Inkling Anime Review: Miss Kobayashi’s Dragon Maid

Has their ever been a moment where you came back home after a laborious day at your job, and thought to yourself “I sure wish I had my own trusty maid?” Have you also ever wondered how things would be if the maid was also a dragon? Kobayashi, our main protagonist, experiences this scenario first-hand when a dragon named Tohru decides to dedicate her life towards serving as her maid after a heart-to-heart conversation that Miss Kobayashi barely remembers. On a fairly ho-hum morning, Kobayashi gets ready to exit her apartment for another long day at work. As she opens the front door, she is instantly face-to-face with a green and fierce-looking dragon.


As you would imagine, Miss Kobayashi, is immensely perplexed and unnerved at what she sees. In a state of bewilderment, she decides to just dismiss this all as just some bizarre dream, and kindly invites the dragon-maid (in her human-state) inside her living quarters. After chatting with each other, we soon come to the discovery that Kobayashi (a couple of days ago) wandered up a forested summit when she was drunk, and coincidentally bumped into Tohru and inquired to her if she wanted to stay at her place. As this hazy memory begins to reemerge in her mind, Kobayashi initially decides to decline Tohru’s request to serve as a house maid. But when she realized that she is almost late for work, she asks Tohru to give her a lift. This momentary assistance is what influenced Kobayashi to give Tohru a chance as a house maid, which ultimately leads us to the delightful adventures of this show.


Miss Kobayashi’s Dragon Maid is a slice-of-life anime that primarily draws our attention towards some monotonous facets of day-to-day life, but I rarely found the anime dull or tiresome at any point. The conversations and interactions between each of the characters throughout the series is definitely the bread and butter of this anime since I always found myself laughing amiably or smiling with glee. The cast of this show is fronted by Miss Kobayashi, she’s a human and works as a computer programmer for a tech-based company. At first she comes off as rather distant and Scroogelike towards others. But after Tohru happily came into her life, she gradually becomes more amiable and warmhearted as an individual. Kobayashi also has an otaku friend named Takiya, who also happens to work at the same company as her. I found his dual-personality to be a bit weird and overly-sensational, I did sometimes mistake his otaku persona to be a completely different character from the way he behaves at the office.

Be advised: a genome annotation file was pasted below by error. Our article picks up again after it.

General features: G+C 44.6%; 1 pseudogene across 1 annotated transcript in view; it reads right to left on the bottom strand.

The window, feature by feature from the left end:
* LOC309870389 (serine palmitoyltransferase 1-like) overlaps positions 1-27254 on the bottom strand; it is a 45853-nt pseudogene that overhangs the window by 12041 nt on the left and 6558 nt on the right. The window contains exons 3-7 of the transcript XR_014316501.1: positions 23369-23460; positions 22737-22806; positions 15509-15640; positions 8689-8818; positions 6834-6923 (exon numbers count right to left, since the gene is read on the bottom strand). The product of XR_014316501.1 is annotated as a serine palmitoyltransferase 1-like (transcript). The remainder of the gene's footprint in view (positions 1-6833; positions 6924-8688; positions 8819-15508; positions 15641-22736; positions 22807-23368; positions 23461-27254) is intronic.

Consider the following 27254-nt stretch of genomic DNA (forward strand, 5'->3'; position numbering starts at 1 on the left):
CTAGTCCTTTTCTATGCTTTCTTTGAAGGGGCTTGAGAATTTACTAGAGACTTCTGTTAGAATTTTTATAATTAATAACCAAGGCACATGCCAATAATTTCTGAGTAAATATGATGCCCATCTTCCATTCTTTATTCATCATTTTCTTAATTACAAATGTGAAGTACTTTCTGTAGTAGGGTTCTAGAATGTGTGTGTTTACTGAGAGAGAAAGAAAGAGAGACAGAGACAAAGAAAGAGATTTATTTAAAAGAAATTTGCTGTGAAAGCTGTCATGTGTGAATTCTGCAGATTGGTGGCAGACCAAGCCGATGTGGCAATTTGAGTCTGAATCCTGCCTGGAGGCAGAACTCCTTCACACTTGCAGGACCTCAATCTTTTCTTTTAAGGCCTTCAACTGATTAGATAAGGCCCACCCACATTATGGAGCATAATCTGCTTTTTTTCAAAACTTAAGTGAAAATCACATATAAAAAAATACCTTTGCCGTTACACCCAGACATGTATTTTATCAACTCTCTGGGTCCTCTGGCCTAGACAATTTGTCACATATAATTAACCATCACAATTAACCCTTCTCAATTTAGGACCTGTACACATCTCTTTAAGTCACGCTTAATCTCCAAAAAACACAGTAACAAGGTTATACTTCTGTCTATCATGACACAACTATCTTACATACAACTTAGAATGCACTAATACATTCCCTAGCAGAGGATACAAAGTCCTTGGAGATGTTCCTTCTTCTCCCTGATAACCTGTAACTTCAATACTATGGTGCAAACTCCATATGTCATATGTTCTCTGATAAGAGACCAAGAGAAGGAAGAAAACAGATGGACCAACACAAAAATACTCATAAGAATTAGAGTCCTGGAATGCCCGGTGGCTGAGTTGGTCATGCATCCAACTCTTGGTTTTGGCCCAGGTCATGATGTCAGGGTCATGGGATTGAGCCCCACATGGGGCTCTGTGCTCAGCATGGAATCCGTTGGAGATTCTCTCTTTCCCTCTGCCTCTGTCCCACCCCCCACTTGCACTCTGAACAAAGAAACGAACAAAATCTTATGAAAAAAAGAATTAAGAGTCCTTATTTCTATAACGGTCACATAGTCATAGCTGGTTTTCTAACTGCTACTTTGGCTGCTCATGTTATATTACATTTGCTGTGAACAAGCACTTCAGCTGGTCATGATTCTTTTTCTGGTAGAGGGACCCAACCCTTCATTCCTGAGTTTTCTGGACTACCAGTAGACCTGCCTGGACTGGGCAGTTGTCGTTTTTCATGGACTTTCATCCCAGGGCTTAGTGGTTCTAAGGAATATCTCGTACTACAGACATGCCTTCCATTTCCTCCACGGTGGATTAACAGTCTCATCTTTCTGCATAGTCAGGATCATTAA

Another character that we get introduced to is a loli-dragon named Kanna. She is pretty reserved around others but she can be uncompromisingly blunt and candid whenever she does speak up, which I always found to be quite entertaining and humerous. One other dragon that also appears in this anime is Lucoa. I found her to be quite forgettable since the only discernable characteristic of her was that she happens to have gargantuan breasts, and I did sort of get tired of the constant oppai fanservice after a couple of episodes.


While this anime is sort of thin on narrative scope since most of the show is episodic in nature with a lot of the episode having it’s own story, I didn’t see it as a detriment. I’m happy that it embraced it’s simplicity since I feel like including a more straightforward and consistent plot would’ve lessened the comedic impact that the show had on me as a viewer.


The animation of Miss Kobayashi’s Dragon Maid was handled by Kyoto Animation, and I thought the visual quality throughout was top-notch. The colors are strikingly vivid and really pop out, especially with the eyes and the occasional action-oriented moments. At first I found the background designs somewhat plain and generic, but I think it grew on me with each passing episode and complimented the character designs well. I also really liked how the characters were drawn out since they were each distinguishable and easy to tell apart, which is a pet peeve I have with some anime.


All in all, Miss Kobayashi’s Dragon Maid was an exceptionally charming and pleasant show to watch. It delivers both as a comedy and as an emotionally heartfelt story of companionship and empathy. If you love dragons and maids, I’d highly recommend this anime. Just please don’t lewd the dragon loli.


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